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ISSN: Print -2349-0977, Online - 2349-4387
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  Citation statistics : Table of Contents
   2017| April-June  | Volume 4 | Issue 1  
    Online since November 6, 2017

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Nontuberculous mycobacterial diseases: Current diagnosis and treatment
Shubham Sharma, Raja Dhar
April-June 2017, 4(1):67-74
There has been an ever-expanding list of isolation of organisms in the genus Mycobacterium. Leprosy and tuberculosis are specific diseases caused by mycobacteria; there are now several other mycobacteria that cause human diseases and can be widely found in the environment. These other mycobacteria are called as nontuberculous mycobacteria (NTM) or mycobacteria other than tubercle bacilli (MOTT) or atypical mycobacteria. They cause various human infections in the lungs, lymph glands, skin, wounds, or bone. They may also produce disseminated disease, especially in the immunocompromised. Various molecular, biochemical, and chemical techniques have been developed for rapid identification of these species. While it might be difficult to treat these infections, with duration of treatment longer than that for tuberculosis or leprosy, many drugs such as rifampicin, rifabutin, ethambutol, clofazimine, amikacin, new generation quinolones, and macrolides effective against mycobacterial infections are available that can be used in appropriate combinations and dosage to treat the NTM.
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The expanding canvas of rapid molecular tests in detection of tuberculosis and drug resistance
Anand Shah, Camilla Rodrigues
April-June 2017, 4(1):34-44
In many developed countries, tuberculosis (TB) is considered a disease of the past. However, the impact of this disease can be devastating even today, especially in resource poor countries suffering from high burdens of both TB and human immunodeficiency virus (HIV). One of the greatest threats to global TB control is the growing prevalence of drug-resistant bacilli. Correctly diagnosing drug-resistant TB patients is more problematic in resource-limited settings as there is no or limited infrastructure for drug susceptibility testing (DST) of TB bacilli. The conventional phenotypic DST method for TB takes weeks before declaring the results and initiating proper anti-TB treatment. The evolution of molecular diagnostic methods has revolutionized the TB diagnostics. These methods are accurate, rapid, easy to perform, and can solve controversial issues related to TB diagnosis as well as drug susceptibility. It is important to link these rapid molecular techniques with the conventional methods to determine the impact of the disease.
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The end tuberculosis strategy: Can India wave a magic wand?
Yatish Agarwal, Rashmikant Dave
April-June 2017, 4(1):1-4
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Unveiling the new definitions, diagnostic basis, and therapeutic approaches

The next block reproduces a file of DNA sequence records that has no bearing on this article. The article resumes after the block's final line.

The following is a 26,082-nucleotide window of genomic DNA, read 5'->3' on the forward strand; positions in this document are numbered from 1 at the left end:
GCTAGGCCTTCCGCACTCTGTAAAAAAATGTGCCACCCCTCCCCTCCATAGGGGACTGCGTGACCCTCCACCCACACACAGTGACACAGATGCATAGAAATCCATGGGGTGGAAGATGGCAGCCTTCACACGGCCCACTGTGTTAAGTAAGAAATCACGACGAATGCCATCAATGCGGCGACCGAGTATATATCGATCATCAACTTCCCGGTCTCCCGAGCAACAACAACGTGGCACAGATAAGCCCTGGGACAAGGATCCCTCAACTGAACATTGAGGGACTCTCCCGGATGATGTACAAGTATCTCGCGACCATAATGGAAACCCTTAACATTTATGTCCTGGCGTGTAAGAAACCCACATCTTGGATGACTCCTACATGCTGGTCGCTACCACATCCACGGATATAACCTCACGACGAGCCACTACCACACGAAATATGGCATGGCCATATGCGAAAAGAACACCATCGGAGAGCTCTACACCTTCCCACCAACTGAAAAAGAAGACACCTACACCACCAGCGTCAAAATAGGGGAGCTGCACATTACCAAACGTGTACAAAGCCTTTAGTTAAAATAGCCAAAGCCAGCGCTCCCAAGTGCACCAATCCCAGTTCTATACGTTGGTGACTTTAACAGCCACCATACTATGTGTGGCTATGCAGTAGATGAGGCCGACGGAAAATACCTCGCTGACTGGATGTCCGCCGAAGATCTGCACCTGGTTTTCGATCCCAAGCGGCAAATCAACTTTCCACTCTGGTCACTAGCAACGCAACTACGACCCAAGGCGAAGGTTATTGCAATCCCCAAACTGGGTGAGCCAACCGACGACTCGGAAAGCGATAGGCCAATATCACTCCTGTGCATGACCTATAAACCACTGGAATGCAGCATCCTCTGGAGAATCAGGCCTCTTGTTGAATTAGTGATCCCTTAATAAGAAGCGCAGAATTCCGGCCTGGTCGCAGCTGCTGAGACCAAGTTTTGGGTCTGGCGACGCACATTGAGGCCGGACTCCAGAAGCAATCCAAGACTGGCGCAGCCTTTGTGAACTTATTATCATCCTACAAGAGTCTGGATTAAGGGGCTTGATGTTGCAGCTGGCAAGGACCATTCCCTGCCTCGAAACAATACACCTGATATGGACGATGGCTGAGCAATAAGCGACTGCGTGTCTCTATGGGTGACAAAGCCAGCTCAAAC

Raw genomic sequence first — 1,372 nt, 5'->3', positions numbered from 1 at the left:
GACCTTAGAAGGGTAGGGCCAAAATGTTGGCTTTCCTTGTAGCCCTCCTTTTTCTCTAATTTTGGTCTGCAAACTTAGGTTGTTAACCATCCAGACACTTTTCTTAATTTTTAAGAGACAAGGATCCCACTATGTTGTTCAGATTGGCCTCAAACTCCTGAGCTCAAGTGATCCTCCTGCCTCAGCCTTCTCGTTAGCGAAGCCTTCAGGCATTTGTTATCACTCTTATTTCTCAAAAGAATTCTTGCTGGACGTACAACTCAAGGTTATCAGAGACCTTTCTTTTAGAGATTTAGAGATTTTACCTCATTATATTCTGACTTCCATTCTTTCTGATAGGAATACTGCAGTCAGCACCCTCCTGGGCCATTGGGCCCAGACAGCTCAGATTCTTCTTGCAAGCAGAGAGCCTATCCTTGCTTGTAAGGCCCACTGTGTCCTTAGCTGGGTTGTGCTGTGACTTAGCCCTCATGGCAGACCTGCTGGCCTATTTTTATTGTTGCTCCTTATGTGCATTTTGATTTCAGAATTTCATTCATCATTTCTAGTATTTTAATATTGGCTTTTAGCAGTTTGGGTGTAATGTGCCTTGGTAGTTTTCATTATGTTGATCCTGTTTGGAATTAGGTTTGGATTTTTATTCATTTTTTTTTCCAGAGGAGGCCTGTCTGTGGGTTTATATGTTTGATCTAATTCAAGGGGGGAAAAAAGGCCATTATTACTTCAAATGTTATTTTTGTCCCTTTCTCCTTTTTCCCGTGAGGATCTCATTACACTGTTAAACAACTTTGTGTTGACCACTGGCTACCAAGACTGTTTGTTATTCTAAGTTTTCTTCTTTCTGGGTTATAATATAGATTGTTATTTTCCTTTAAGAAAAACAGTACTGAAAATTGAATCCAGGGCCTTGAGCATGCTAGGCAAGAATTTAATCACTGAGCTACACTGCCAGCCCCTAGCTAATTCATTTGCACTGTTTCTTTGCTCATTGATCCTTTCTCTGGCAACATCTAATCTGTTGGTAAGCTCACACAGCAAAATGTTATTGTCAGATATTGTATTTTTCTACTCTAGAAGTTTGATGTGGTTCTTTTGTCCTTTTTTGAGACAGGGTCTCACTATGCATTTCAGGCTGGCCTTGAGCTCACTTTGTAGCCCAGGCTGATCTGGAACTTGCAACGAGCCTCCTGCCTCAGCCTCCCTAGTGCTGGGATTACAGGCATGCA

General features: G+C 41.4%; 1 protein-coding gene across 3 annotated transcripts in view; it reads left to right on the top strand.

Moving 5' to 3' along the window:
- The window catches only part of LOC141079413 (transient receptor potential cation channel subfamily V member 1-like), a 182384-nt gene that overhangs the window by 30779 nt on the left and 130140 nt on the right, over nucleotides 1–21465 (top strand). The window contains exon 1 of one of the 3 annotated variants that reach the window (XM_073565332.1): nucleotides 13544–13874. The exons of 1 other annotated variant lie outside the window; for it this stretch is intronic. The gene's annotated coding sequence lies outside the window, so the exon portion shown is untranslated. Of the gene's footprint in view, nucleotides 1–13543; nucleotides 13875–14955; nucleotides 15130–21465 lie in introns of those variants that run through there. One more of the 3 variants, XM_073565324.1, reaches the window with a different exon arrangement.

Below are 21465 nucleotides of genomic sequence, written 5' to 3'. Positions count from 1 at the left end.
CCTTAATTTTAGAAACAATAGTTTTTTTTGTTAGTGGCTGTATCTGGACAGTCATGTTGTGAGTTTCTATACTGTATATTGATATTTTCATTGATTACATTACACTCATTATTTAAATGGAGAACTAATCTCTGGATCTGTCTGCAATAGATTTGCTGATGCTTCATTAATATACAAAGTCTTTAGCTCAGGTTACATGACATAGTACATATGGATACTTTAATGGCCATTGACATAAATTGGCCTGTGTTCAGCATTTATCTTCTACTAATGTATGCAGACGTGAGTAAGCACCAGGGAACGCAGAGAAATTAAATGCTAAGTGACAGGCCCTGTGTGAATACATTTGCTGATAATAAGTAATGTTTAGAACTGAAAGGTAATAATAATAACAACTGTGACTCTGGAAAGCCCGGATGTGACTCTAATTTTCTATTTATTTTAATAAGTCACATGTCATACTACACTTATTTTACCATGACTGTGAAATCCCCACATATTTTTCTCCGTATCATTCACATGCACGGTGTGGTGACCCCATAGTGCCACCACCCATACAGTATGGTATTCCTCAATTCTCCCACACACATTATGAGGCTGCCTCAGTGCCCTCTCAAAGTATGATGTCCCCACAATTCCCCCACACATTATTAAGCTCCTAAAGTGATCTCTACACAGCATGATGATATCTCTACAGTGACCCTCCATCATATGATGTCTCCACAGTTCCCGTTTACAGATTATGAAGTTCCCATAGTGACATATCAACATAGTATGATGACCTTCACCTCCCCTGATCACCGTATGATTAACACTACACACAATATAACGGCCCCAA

Unnati Desai, Jyotsna Joshi
April-June 2017, 4(1):27-33
Tuberculosis (TB) is a notifiable infectious disease. Globally, 20% patients of TB are contributed by India. The World Health Organization (WHO) and the Revised National Tuberculosis Control Program (RNTCP) formulates guidelines for management of TB. There have been advances in various aspects of TB. This review enumerates the progress aiming the therapeutic aspects for TB. The WHO revised definitions in TB in 2013. With the availability of rapid diagnostics and WHO goal of universal access to the same; the diagnostic approach was modified. The RNTCP shifted therapy administration for drug sensitive TB (DS-TB) from thrice weekly to daily regimen in 2017. The WHO updated the drug resistant TB (DR-TB) guidelines in 2016. Bedaquiline and delamanid got enlisted as add-on drugs in the revised classification. In the end, we discuss various pipelines in development of TB.
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Drug-Resistant tuberculosis: Key strategies for a recalcitrant disease
Rupak Singla
April-June 2017, 4(1):53-62
Over half million cases of multidrug-resistant (MDR) tuberculosis (TB) occur every year globally, and a significant number of them are affected by extensively drug-resistant (XDR) strains of Mycobacterium tuberculosis. There is limited access to reliable diagnostic facilities to drug-resistant (DR) TB in most developing countries. The treatment of MDR/XDR-TB is unfortunately very expensive, long, and toxic and the success rate is largely unsatisfactory (<50% among MDR-TB and <20% among cases with resistance patterns beyond XDR).The aim of this review is to summarize the available evidence-based updated international recommendations to diagnostic methods and treatment of MDR/XDR-TB, and briefly discuss the shorter MDR-TB regimen and the role of newly developed drugs as well as repurposed drugs. This review will help the reader to formulate treatment regimen for DR-TB patients based on currently available newer rapid diagnostic tests.